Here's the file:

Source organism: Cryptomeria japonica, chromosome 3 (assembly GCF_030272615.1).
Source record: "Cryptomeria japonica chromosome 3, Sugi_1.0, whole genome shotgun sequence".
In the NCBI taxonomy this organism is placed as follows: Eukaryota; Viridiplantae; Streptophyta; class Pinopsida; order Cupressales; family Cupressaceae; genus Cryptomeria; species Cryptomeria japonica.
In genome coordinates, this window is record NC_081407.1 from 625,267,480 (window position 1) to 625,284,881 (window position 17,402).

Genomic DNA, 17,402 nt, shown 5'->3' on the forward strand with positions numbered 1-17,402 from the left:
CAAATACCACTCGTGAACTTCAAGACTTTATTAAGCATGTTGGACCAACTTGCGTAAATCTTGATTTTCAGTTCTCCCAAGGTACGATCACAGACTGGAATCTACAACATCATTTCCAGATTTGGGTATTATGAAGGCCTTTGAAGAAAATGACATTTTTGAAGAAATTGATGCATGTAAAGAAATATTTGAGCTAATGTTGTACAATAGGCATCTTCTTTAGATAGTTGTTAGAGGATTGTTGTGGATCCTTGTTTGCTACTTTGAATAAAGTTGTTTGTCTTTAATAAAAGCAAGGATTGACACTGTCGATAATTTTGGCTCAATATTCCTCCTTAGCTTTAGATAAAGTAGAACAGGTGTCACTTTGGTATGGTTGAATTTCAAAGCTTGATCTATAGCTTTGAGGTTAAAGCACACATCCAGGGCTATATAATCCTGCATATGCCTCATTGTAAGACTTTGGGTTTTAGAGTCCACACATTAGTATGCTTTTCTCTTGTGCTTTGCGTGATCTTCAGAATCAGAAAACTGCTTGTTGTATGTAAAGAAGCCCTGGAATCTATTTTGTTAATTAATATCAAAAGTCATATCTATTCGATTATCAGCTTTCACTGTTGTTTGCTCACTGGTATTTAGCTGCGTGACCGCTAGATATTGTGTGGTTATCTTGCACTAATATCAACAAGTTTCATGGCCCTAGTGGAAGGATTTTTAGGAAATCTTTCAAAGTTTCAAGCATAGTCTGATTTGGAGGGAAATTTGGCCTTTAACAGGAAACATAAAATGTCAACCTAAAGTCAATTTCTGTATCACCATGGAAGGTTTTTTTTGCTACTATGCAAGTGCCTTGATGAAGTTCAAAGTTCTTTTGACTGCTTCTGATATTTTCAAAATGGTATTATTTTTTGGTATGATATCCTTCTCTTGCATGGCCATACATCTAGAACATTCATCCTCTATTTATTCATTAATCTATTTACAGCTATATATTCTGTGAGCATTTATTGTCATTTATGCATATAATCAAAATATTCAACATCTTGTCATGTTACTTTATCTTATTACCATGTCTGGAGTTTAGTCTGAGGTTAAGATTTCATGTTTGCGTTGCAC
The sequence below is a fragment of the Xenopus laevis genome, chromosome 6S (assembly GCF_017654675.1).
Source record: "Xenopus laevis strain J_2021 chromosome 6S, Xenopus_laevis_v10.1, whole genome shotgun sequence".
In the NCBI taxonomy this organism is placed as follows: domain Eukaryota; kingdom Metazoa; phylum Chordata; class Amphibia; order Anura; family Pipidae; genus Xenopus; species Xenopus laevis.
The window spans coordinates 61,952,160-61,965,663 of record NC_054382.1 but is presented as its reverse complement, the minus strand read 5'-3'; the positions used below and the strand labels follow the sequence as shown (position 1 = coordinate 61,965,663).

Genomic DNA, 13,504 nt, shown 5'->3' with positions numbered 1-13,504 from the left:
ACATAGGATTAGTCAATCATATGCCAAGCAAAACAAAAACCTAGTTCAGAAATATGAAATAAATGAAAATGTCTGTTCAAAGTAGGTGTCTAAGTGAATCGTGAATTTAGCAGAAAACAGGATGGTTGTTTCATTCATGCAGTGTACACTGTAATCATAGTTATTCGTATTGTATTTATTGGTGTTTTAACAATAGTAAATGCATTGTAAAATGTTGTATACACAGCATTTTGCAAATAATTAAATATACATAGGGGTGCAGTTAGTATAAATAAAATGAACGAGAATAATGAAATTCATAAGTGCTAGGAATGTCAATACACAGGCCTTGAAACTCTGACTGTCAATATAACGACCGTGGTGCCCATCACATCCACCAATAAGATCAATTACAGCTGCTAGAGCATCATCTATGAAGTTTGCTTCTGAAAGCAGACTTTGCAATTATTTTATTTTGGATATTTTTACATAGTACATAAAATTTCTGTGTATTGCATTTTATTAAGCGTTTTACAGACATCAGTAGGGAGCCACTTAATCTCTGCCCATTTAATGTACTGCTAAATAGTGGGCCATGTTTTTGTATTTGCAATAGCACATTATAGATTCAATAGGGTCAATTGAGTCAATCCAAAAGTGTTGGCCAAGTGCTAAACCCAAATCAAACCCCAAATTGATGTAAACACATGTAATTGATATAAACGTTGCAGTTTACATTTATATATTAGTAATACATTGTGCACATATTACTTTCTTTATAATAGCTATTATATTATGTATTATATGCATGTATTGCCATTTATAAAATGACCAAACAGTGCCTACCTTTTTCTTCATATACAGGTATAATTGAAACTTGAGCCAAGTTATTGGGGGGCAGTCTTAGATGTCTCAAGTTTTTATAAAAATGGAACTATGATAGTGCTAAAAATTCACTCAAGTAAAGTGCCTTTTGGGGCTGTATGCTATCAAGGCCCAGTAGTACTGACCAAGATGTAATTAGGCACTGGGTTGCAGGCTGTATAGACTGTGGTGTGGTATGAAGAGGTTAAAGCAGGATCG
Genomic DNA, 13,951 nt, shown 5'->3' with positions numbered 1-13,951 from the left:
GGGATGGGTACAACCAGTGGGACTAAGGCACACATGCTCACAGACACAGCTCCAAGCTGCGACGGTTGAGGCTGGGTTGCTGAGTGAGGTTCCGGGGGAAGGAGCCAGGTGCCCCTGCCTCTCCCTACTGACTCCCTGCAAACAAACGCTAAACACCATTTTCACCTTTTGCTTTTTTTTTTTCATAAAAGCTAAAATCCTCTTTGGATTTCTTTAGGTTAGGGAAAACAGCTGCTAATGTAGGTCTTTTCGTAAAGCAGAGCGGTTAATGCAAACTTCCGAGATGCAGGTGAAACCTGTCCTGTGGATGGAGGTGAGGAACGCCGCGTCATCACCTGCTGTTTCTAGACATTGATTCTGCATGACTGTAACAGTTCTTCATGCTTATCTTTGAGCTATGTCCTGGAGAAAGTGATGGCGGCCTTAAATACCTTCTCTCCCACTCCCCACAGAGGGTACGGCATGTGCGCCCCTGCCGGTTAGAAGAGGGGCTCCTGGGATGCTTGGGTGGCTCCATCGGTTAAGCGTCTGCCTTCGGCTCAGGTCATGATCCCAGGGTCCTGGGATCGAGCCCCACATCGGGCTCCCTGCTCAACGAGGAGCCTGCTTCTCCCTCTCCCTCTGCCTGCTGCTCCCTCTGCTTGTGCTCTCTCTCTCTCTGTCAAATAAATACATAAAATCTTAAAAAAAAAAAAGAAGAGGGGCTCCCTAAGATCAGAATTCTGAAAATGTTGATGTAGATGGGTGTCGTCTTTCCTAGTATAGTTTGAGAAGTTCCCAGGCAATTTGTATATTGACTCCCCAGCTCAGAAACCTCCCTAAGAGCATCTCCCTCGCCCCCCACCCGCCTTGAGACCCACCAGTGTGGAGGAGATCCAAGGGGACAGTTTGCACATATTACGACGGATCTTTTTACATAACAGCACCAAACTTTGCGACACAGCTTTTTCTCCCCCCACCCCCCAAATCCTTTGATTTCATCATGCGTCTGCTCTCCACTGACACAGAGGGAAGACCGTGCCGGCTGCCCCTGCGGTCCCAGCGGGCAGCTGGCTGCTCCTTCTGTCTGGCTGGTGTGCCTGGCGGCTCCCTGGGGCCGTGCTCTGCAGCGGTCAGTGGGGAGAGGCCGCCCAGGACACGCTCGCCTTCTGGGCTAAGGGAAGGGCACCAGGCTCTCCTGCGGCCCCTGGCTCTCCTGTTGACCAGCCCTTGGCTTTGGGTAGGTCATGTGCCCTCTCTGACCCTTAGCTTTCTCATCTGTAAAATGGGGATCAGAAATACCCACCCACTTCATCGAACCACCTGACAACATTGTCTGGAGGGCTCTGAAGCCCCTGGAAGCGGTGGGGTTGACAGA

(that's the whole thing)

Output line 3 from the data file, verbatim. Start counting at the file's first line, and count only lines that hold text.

In the NCBI taxonomy this organism is placed as follows: Eukaryota; Viridiplantae; Streptophyta; class Pinopsida; order Cupressales; family Cupressaceae; genus Cryptomeria; species Cryptomeria japonica.